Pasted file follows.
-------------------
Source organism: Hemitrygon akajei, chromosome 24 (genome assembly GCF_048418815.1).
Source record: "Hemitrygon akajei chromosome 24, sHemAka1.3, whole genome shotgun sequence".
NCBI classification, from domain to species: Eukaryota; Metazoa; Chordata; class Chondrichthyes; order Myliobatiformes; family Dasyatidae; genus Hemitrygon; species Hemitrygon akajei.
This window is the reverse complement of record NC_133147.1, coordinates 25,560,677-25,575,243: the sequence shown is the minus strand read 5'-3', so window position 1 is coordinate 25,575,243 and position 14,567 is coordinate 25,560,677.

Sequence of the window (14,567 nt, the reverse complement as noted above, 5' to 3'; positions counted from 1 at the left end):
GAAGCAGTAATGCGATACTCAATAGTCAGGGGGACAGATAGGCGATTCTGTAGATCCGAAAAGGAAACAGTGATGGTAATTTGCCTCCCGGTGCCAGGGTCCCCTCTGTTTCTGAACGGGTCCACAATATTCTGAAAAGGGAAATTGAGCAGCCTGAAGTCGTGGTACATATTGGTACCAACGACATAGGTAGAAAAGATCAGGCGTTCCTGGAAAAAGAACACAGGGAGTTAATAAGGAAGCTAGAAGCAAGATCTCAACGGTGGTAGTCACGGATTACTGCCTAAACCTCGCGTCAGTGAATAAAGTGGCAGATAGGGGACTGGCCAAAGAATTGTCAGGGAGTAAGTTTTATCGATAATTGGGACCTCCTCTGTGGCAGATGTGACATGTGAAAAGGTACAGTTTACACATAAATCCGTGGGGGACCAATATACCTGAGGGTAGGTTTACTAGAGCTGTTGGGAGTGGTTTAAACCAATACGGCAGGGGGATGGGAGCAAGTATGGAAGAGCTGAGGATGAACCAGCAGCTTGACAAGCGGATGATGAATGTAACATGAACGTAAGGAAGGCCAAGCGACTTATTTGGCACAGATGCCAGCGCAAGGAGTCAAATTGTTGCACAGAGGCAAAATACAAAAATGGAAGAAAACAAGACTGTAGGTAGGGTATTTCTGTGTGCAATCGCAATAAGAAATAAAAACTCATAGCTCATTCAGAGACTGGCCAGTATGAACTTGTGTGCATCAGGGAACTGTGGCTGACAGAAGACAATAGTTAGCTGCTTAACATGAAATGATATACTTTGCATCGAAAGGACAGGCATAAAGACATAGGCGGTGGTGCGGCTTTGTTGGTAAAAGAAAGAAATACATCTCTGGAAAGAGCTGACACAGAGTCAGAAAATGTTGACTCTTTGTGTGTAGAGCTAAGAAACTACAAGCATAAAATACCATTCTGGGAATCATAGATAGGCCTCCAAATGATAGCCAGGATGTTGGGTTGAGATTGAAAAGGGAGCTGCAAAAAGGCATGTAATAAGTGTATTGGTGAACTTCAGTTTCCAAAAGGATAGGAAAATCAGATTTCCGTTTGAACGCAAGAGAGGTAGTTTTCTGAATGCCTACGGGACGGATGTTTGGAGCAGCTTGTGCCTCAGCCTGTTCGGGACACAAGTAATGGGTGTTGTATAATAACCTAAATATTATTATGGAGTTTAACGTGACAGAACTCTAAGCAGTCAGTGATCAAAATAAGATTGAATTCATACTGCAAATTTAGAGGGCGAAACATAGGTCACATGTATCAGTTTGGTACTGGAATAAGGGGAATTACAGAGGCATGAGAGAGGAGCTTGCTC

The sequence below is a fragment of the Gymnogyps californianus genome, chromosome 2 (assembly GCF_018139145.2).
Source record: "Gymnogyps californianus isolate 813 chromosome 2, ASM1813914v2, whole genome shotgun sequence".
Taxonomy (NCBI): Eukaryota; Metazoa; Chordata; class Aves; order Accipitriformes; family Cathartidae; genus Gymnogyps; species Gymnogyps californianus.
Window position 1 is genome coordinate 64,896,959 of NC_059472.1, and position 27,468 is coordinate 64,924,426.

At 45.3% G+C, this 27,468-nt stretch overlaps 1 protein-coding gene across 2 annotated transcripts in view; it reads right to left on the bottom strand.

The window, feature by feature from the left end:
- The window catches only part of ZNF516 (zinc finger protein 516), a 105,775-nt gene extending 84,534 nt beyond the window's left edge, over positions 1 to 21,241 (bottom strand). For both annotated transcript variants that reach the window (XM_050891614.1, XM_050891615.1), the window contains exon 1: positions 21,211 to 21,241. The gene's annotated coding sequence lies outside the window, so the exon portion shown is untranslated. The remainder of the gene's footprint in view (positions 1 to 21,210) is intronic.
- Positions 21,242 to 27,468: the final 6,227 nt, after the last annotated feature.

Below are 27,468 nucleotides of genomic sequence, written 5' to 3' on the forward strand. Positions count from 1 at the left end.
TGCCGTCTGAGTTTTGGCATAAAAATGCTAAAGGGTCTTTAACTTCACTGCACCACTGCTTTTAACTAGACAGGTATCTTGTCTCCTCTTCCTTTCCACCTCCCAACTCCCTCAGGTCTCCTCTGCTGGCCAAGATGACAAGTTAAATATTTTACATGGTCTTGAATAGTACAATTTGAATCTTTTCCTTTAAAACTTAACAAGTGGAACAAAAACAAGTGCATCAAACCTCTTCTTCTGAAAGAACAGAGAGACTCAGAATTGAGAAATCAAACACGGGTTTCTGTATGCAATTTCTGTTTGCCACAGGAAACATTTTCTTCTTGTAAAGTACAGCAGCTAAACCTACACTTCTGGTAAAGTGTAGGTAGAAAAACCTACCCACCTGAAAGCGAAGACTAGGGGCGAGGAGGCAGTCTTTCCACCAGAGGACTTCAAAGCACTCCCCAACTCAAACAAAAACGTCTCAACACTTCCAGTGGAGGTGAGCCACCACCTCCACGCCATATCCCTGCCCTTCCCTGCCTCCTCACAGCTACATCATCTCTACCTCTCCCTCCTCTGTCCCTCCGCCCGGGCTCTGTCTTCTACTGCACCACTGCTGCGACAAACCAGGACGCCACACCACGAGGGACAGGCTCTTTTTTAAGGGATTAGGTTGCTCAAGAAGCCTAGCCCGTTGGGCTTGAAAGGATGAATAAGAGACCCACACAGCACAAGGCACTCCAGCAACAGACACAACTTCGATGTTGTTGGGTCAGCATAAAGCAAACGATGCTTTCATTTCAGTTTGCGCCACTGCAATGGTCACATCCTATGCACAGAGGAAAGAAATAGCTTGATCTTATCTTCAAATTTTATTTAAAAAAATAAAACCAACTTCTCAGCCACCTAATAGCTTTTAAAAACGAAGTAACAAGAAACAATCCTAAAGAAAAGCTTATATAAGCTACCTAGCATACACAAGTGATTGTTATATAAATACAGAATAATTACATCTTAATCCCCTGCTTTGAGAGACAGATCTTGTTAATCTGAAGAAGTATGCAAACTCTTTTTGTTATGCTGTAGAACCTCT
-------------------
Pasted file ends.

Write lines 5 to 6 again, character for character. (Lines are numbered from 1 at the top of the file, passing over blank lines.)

Sequence of the window (14,567 nt, the reverse complement as noted above, 5' to 3'; positions counted from 1 at the left end):
GAAGCAGTAATGCGATACTCAATAGTCAGGGGGACAGATAGGCGATTCTGTAGATCCGAAAAGGAAACAGTGATGGTAATTTGCCTCCCGGTGCCAGGGTCCCCTCTGTTTCTGAACGGGTCCACAATATTCTGAAAAGGGAAATTGAGCAGCCTGAAGTCGTGGTACATATTGGTACCAACGACATAGGTAGAAAAGATCAGGCGTTCCTGGAAAAAGAACACAGGGAGTTAATAAGGAAGCTAGAAGCAAGATCTCAACGGTGGTAGTCACGGATTACTGCCTAAACCTCGCGTCAGTGAATAAAGTGGCAGATAGGGGACTGGCCAAAGAATTGTCAGGGAGTAAGTTTTATCGATAATTGGGACCTCCTCTGTGGCAGATGTGACATGTGAAAAGGTACAGTTTACACATAAATCCGTGGGGGACCAATATACCTGAGGGTAGGTTTACTAGAGCTGTTGGGAGTGGTTTAAACCAATACGGCAGGGGGATGGGAGCAAGTATGGAAGAGCTGAGGATGAACCAGCAGCTTGACAAGCGGATGATGAATGTAACATGAACGTAAGGAAGGCCAAGCGACTTATTTGGCACAGATGCCAGCGCAAGGAGTCAAATTGTTGCACAGAGGCAAAATACAAAAATGGAAGAAAACAAGACTGTAGGTAGGGTATTTCTGTGTGCAATCGCAATAAGAAATAAAAACTCATAGCTCATTCAGAGACTGGCCAGTATGAACTTGTGTGCATCAGGGAACTGTGGCTGACAGAAGACAATAGTTAGCTGCTTAACATGAAATGATATACTTTGCATCGAAAGGACAGGCATAAAGACATAGGCGGTGGTGCGGCTTTGTTGGTAAAAGAAAGAAATACATCTCTGGAAAGAGCTGACACAGAGTCAGAAAATGTTGACTCTTTGTGTGTAGAGCTAAGAAACTACAAGCATAAAATACCATTCTGGGAATCATAGATAGGCCTCCAAATGATAGCCAGGATGTTGGGTTGAGATTGAAAAGGGAGCTGCAAAAAGGCATGTAATAAGTGTATTGGTGAACTTCAGTTTCCAAAAGGATAGGAAAATCAGATTTCCGTTTGAACGCAAGAGAGGTAGTTTTCTGAATGCCTACGGGACGGATGTTTGGAGCAGCTTGTGCCTCAGCCTGTTCGGGACACAAGTAATGGGTGTTGTATAATAACCTAAATATTATTATGGAGTTTAACGTGACAGAACTCTAAGCAGTCAGTGATCAAAATAAGATTGAATTCATACTGCAAATTTAGAGGGCGAAACATAGGTCACATGTATCAGTTTGGTACTGGAATAAGGGGAATTACAGAGGCATGAGAGAGGAGCTTGCTC